Common Money Lies that Can Hurt Your Marriage

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Lies hurt a marriage, and financial untruths are no exception. When you combine your money with your spouse’s, you should be able to speak openly about how to spend it and admit when you have made mistakes. Check out this article to find out what common lies you should avoid.

There are plenty of reasons why members of couples lie about money. Maybe they’re afraid of confrontation, maybe they’re scared of how their significant others may react, or maybe they have serious addictions that they’re ashamed to admit – like gambling or shopaholism. Whatever the reasons may be, financial lies can seriously hurt a marriage. If you lie to your partner, trust is lost, and it can be extremely hard to get it back. The relationship becomes stagnant, and you may end up going your separate ways. It’s best to be open and deal with the consequences now than to constantly delay talking about your financial issues and hiding purchases or missed payments from your loved one.

According to a study commissioned by Forbes and the National Endowment for Financial Education (NEFE), one in three Americans or 31% of those who have combined their finances admit to lying to their spouses about money. And the worst part? These dishonesties have then caused significant damage to the relationships. For instance, 16% of the respondents said that the money lie led to divorce and 11% admitted that it led to separation.

Don’t let things get so far. Avoid telling money lies that end up hurting both your finances and your marriage. Here are some common examples of financial lies from which you should refrain.

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A Bad Credit History

Lying about your credit history is never a wise idea. Just think about this – what if you and your partner want to buy a home together at some point? When applying for a home loan, both spouse’s financial history is carefully analyzed by the potential lender. It doesn’t matter if you’re significant other has a pristine credit score if you have a bad one. The bank will calculate the risk based on the lower of the two credit scores, so regardless you’ll qualify for worse interest rates.

The same applies for any kind of loan you’ll want to secure in the future, so it’s likely your significant other will find out about your debt eventually. It is better to be open from the beginning and work together to find a way to improve your credit score in order to reduce the debt you’ve accumulated before getting married.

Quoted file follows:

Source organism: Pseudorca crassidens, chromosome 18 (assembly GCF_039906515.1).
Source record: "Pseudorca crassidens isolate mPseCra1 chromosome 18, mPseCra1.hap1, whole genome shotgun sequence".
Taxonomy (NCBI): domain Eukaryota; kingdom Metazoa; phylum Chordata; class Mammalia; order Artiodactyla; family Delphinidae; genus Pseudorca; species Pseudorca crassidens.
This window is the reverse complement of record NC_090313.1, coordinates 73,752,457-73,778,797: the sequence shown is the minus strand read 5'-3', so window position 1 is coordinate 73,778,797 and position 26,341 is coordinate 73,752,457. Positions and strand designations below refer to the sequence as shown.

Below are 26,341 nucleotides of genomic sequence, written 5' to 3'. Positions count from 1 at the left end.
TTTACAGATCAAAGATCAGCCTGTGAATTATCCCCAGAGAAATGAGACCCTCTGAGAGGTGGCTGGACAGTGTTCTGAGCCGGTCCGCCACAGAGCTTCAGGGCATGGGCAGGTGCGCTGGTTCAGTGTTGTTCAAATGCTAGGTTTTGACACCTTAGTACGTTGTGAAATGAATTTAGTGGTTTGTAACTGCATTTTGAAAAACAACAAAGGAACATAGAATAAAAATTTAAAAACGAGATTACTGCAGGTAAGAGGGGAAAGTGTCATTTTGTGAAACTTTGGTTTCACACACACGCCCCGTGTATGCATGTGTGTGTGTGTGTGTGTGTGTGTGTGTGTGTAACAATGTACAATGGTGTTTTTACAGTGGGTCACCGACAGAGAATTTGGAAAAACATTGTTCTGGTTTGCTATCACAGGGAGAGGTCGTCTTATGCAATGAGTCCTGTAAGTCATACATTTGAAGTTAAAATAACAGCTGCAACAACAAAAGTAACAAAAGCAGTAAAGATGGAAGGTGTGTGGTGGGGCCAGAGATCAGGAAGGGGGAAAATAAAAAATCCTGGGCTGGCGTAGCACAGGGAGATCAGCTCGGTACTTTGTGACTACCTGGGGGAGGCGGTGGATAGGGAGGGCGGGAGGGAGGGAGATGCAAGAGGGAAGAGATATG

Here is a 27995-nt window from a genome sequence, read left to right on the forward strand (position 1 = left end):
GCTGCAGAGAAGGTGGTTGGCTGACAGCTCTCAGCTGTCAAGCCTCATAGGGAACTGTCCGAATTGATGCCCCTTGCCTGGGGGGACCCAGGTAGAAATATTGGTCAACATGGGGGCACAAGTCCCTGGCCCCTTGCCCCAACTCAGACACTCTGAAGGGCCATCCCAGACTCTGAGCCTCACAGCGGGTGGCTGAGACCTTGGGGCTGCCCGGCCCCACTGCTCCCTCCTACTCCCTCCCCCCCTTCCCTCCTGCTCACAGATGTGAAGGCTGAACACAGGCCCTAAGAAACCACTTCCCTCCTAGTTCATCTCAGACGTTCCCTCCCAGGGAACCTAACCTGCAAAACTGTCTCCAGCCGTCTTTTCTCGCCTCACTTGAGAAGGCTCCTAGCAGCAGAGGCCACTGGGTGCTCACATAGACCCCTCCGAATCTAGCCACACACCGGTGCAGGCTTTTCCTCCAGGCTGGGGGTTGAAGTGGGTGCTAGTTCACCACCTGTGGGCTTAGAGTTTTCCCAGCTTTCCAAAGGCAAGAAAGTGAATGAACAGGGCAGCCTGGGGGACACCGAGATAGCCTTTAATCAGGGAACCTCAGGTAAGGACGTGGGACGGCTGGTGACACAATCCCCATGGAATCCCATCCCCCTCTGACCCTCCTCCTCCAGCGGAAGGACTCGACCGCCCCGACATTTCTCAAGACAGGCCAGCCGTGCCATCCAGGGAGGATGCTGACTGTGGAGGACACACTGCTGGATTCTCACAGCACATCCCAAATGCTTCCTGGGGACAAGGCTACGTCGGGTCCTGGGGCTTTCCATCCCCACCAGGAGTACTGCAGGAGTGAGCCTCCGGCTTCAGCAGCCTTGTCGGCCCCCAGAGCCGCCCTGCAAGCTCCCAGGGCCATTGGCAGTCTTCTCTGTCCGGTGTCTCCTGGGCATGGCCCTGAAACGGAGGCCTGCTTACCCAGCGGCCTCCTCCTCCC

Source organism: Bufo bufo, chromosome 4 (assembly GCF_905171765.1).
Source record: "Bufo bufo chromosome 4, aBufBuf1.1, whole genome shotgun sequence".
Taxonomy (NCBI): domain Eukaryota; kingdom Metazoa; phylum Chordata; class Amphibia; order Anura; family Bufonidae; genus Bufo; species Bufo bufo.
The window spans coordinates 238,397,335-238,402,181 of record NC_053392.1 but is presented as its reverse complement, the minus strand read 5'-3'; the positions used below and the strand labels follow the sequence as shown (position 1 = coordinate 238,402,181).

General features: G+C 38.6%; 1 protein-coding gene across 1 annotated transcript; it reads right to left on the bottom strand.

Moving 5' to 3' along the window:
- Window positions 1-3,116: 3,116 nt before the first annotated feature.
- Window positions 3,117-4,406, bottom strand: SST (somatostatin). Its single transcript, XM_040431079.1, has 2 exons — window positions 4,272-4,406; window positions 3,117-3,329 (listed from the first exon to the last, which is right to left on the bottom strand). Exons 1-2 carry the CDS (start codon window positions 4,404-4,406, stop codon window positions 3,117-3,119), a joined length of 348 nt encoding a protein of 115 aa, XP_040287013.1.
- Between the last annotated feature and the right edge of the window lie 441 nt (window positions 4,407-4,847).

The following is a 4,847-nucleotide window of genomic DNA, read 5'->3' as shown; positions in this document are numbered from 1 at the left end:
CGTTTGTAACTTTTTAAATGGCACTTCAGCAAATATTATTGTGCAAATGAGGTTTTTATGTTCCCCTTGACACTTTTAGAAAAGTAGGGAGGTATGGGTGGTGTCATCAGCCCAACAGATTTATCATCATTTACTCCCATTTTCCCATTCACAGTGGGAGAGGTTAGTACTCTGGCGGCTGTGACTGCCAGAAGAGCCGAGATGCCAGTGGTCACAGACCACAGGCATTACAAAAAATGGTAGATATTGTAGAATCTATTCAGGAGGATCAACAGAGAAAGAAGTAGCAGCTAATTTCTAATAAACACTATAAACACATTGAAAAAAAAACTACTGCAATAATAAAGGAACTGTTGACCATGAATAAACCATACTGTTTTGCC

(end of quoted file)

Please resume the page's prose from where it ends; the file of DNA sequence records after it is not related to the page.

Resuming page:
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Rounding Down

“This? It was only $20,” or “oh, it was actually on sale.” Do you recognize these statements? It’s easy to round down the price of an impulse purchase you’re guilty of in order to make it seem easier to swallow. However, if you and your significant other were to decide to live on a budget for a while, your reckless purchases would easily throw you off track.

Lying about a purchase to make it sound like a great deal can have a negative impact on your finances. Therefore, talk to your significant other before buying something or divide your budget so that each of you has a certain amount of money you can spend for yourselves, no questions asked.

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Keeping a Secret Bank Account

Married people sometimes like to have secret bank accounts to cover them in the event of divorce or allow them to pursue expensive hobbies their partners do not know about. Keeping an account hidden is not a wise idea. Your spouse can find out about it accidentally, for instance, if they open a letter from the bank. They’ll likely feel betrayed and cheated, and for good reason.

On the other hand, sharing money is only wise as long you can do it without constantly bickering about the way you spend it. For instance, if your spouse is making significantly more than you are and you excessively spend from those funds, resentment can easily rear its ugly head over time. Make sure you’re both comfortable with sharing your earnings. If not, it may be best to consider using separate bank accounts.

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Not Paying Bills on Time

Not paying a bill on time damages your credit score, and lying about it damages your relationship with your partner. If you overspend on your credit card one month or end up with a high cell phone bill you aren’t able to pay, you might be tempted to hide the bill from your partner to avoid their judgment or disappointment. Don’t. You’ll either have to live with the guilt or get busted eventually.

The same goes if you forget to pay the cable or electrical bill. Own up to your mistakes and admit them to your spouse – together you’ll surely find a way to get things back on track.

Talking about money can be awkward and unpleasant, true, but you have to be able to speak openly to your spouse about the subject if you want your relationship to grow stronger. Admit when you make mistakes and work together to figure things out. On the same note, if you suspect your significant other is lying about money, don’t delay dealing with the issue. The more you wait, the harder it will be.